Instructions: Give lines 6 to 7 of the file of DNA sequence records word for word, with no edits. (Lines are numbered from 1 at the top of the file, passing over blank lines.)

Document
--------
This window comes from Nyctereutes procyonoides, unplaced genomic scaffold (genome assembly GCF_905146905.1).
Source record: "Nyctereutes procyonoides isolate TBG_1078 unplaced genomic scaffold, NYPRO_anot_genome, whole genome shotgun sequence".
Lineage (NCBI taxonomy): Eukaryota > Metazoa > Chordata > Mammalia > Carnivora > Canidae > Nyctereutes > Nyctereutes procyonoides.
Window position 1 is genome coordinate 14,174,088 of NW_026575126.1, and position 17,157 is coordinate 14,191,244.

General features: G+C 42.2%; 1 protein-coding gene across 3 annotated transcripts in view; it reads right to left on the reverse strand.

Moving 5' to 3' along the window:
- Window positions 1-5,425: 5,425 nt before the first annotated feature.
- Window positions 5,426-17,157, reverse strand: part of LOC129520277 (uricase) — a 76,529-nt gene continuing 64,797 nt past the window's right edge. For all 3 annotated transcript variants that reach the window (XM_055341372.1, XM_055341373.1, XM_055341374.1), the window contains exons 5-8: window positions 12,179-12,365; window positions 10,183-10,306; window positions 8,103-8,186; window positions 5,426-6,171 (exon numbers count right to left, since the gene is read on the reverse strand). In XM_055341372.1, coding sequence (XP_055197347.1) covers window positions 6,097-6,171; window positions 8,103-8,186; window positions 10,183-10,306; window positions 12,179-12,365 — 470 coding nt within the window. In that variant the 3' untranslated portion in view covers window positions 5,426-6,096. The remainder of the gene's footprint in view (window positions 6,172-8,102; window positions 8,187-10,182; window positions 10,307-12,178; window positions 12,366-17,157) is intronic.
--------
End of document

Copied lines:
Moving 5' to 3' along the window:
- Window positions 1-5,425: 5,425 nt before the first annotated feature.